The drone behind the “Hypnotized” intro riff was generated by means of a technique Malakian has used on every System album thus far. “I have a double-neck Gibson SG. And I play the bottom [12-string] neck but leave the top pickups open and also mic the strings, as if it were an acoustic guitar. So you get the resonance from there, which adds this mystical type of thing to the cleaner guitars. Also, for some of those drone parts we unmuted the strings of the acoustic guitars hanging on the wall to get even more drones.”


As the arrangements took shape, Malakian found himself recording most of the bass parts himself, using a Fender P-Bass through an Ampeg SVT rig. “The new songs are more technical than anything we’ve done in the past,” he says. “There was just a certain way I wanted to hear everything come together with the bass. It was a matter of touch, of feel. Since I wrote it all, I thought it would work out better if I played it with my own touch. But Shavo plays on two or three tracks on the album, where I thought his feel was right. And they’re three of the best tracks on the record, in my opinion.

“It’s not that Shavo couldn’t play the other songs, ’cause he can. He’s already started developing the right feel for them and he’ll be playing them on the road. To be honest with you, there’s no drama or hard feelings about it. In System, there’s plenty for everyone to do. Shavo directs videos for the band. So he’s not trippin’ on it if I want to play some bass. He understands where I’m going with the record. He gives me that respect and I appreciate that.”

Respect is also key to the yin-yang dynamic between Malakian and Tanakian, and their relationship is the main engine that drives System of a Down. Where Malakian is introverted to the point of being a recluse, Tankian is a consummate extrovert—an outspoken political activist who has spearheaded projects like Axis of Justice, the advocacy group he started with Audioslave guitarist Tom Morello.

“I’m no activist; I drive a Hummer,” Malakian says, and laughs. “Serj flew all the way to New York to protest the Republican National Convention. I don’t do that kind of thing; I’m more stuck on staying at home and writing songs. Anyone in my life—my mother, father, girlfriend—knows that I stay home and work on music almost all the time. Serj commends me for that, and I commend him for what he does. There’s a very big mutual respect there. I’m very aware of what’s going on politically, but I chose to make the focus of my work a lot broader than that. I don’t want to be known as a political guy. I’m focused more on art. I admire someone like Bob Marley; he was a threat to the warmongers. He would say a lot of insightful things about the world situation, but at the same time he’d say, ‘Forget your troubles and dance.’ He connected to a more personal emotion. That’s what I try to do.”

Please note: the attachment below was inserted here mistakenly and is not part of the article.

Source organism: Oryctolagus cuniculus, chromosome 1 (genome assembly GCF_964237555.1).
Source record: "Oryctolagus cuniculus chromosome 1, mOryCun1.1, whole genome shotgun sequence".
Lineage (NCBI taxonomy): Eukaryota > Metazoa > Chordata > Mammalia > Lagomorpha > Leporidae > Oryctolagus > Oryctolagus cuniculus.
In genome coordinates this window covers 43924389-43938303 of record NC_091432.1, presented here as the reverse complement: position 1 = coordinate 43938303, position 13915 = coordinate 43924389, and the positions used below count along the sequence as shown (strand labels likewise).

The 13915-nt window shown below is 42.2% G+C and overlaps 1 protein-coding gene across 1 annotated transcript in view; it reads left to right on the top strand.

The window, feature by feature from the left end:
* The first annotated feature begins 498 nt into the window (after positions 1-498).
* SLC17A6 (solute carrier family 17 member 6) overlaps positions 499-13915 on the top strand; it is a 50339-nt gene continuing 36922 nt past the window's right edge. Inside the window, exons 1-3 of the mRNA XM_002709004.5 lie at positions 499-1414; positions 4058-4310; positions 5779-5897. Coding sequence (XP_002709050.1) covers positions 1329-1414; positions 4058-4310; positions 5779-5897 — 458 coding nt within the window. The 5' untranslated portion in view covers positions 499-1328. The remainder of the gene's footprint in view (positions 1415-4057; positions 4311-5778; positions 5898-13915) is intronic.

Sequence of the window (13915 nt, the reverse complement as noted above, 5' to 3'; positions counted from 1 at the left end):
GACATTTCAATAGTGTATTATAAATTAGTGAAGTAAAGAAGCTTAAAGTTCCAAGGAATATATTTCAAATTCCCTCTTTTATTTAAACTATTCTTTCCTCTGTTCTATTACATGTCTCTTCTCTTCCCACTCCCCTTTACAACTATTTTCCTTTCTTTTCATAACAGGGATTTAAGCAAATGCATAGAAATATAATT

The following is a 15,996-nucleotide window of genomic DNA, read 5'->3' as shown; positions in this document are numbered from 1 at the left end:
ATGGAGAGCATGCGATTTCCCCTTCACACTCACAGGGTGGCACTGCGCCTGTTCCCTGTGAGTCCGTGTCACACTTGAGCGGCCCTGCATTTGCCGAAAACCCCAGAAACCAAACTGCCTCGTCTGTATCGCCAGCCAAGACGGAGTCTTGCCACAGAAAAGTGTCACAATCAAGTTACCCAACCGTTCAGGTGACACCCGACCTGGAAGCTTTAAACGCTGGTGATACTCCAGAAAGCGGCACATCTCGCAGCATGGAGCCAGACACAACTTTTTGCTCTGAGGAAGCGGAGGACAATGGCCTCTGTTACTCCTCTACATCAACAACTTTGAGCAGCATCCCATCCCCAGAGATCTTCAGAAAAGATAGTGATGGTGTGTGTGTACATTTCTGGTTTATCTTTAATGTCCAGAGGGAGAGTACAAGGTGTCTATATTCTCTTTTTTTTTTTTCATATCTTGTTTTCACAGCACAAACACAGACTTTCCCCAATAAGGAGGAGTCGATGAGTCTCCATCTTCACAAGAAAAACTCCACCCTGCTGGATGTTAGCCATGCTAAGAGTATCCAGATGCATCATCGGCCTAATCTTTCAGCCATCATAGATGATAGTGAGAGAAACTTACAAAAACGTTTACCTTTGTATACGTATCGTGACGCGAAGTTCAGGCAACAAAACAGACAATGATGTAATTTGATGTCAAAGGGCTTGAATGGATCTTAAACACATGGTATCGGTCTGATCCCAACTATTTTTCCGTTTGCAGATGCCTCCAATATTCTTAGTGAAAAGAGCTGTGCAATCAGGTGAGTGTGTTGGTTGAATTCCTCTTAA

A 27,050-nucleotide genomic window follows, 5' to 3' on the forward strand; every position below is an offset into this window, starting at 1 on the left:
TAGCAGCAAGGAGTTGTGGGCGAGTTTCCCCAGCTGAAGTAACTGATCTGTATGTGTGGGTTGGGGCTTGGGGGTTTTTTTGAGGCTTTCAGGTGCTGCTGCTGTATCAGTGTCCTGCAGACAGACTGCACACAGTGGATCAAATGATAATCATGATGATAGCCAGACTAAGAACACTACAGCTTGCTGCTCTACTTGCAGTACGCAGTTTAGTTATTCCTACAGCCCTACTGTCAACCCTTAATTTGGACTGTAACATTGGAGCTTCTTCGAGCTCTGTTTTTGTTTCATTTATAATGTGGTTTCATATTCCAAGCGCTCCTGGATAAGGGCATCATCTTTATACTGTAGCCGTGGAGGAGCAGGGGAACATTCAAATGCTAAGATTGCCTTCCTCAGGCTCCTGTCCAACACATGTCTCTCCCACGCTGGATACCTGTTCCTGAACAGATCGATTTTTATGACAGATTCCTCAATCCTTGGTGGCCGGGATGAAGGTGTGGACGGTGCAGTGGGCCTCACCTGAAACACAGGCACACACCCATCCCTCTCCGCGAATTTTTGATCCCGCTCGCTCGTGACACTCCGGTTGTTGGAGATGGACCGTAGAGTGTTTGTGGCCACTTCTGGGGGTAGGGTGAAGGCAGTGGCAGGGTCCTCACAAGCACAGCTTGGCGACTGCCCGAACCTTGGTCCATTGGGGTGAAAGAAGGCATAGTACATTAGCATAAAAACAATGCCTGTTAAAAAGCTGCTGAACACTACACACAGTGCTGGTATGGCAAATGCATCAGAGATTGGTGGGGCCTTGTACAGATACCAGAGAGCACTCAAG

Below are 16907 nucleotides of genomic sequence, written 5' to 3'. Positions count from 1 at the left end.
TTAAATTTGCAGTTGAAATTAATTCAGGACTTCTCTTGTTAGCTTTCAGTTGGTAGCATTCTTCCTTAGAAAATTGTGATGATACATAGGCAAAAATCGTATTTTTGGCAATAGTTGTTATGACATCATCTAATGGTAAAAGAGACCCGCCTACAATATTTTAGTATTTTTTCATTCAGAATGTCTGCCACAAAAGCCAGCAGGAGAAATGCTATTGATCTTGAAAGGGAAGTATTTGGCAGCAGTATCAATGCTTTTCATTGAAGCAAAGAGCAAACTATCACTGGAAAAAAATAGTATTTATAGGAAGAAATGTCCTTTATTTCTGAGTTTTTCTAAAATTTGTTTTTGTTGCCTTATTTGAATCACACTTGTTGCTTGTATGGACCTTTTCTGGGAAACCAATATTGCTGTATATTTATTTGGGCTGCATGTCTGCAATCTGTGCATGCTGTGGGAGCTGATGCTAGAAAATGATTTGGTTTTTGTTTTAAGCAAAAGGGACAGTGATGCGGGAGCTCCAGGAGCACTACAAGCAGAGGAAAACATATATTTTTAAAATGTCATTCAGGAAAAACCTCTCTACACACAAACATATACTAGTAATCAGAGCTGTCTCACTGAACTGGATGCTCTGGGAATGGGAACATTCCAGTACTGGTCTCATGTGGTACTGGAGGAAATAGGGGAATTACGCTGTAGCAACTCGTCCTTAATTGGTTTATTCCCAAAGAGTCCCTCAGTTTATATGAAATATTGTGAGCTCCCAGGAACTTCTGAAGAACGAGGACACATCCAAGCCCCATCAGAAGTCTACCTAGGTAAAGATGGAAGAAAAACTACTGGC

At times, Malakian’s reclusiveness seems to border on agoraphobia. “I’m scared as fuck to go out on tour for this new album,” he confides. “I’m so scared of leaving my house. I’m not kidding. I just like having all my stuff right here around me. I like the way I live, although some people might not see it as healthy.”

Malakian’s world very much revolves around weed, junk food, video games, his collection of macabre artifacts, his extensive CD collection—Neil Young and the Reverend Gary Davis are two current favorites—and professional sports. “If you sit me on a beach, I’m just going to think about music,” he says. “But when I go to a sporting event, I think about the game. It’s one of the few things that kinda zones me out and takes my mind off music. So I go to baseball and hockey games. Me and my girl, we watch movies and do all sorts of stuff. I’m more the cozy chillin’ type.”

Malakian’s main strategy for surviving on the road is to “transform the back of the bus into my living room. The TV would be in the same place. I play a lot of video games, just kick it with a bong…the same as when I’m home.”

If Mezmerize/Hypnotize does anywhere near as well as its predecessor, Malakian is going to be spending a lot of time in back of that bus over the next few years. “I believe this is where hard rock has evolved,” he says of the disc. “In the beginning, very few people understood. Now all the labels are looking for the next System of a Down. But I don’t want to see any band clone us. I’d like to see bands that we’ve inspired do different things. But I don’t wanna see five or six System of a Downs. That would make me sad.”